Occupation, sitting, and weight change in a cohort of women employees

Warren G. Thompson, Jennifer St Sauver, Darrell Schroeder

Research output: Contribution to journalArticlepeer-review

3 Scopus citations


Objective: Few studies have looked at occupation and weight gain over time.We examined the influence of occupation on sitting and weight change in employed women. Methods: A total of 228 women working as appointment coordinators or clinical assistants were surveyed regarding sitting and physical activity. Medical records were reviewed to determine changes in weight while employed in that position. Follow-up averaged 6.9 years. Results: Eight hours or more of sitting daily was seen in 74% of appointment coordinators and 38% of clinical assistants (P<0.001). Appointment coordinators were not as physically active (P=0.026) and gained more weight (P=0.045) over time than clinical assistants. Controlling for physical activity modestly attenuated the effect of occupation on weight gain over time (P=0.061). Conclusions: Occupation has a profound influence on sitting and may influence physical activity and weight gain over time.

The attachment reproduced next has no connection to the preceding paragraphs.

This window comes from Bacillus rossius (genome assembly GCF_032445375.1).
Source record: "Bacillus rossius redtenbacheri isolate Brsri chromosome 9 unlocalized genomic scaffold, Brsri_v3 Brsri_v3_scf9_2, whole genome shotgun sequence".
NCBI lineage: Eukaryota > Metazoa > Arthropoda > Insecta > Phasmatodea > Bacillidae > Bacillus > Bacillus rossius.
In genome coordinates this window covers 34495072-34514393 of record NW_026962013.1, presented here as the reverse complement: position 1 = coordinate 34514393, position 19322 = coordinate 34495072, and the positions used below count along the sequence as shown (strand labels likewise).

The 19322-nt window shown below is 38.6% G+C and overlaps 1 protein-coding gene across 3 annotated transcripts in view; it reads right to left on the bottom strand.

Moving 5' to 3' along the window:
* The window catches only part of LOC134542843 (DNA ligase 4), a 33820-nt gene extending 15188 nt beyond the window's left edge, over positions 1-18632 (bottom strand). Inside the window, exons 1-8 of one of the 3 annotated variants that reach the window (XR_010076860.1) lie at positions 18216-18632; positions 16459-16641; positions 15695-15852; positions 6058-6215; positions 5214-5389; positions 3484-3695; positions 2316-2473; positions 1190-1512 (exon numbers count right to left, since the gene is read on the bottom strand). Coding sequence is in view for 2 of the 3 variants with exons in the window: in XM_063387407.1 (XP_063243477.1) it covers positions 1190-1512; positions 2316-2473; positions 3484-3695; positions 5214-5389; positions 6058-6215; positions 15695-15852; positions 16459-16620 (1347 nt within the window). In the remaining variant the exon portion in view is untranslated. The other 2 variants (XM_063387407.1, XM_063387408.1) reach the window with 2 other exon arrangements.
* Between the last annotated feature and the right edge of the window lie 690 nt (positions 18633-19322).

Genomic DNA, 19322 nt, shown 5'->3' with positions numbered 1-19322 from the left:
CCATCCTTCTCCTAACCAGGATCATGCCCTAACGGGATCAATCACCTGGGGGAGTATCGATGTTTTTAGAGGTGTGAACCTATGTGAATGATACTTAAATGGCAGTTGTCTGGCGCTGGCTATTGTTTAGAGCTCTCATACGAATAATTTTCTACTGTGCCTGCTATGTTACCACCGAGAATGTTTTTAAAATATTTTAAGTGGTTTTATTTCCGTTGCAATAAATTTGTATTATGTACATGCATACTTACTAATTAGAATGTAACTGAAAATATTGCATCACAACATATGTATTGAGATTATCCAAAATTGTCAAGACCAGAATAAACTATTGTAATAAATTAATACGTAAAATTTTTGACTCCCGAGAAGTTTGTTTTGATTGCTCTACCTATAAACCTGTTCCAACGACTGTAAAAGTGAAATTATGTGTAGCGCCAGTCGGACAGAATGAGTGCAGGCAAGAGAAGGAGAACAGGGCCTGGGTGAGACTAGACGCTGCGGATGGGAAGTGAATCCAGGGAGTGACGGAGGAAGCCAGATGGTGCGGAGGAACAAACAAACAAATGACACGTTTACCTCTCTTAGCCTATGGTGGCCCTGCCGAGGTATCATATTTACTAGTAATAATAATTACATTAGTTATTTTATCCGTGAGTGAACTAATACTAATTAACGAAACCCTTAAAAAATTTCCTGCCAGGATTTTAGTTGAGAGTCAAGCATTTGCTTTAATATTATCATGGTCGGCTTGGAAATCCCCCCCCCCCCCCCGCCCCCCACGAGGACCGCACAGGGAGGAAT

Original languageEnglish (US)
Pages (from-to)44-47
Number of pages4
JournalJournal of occupational and environmental medicine
Issue number1
StatePublished - Jan 1 2018

ASJC Scopus subject areas

  • Public Health, Environmental and Occupational Health


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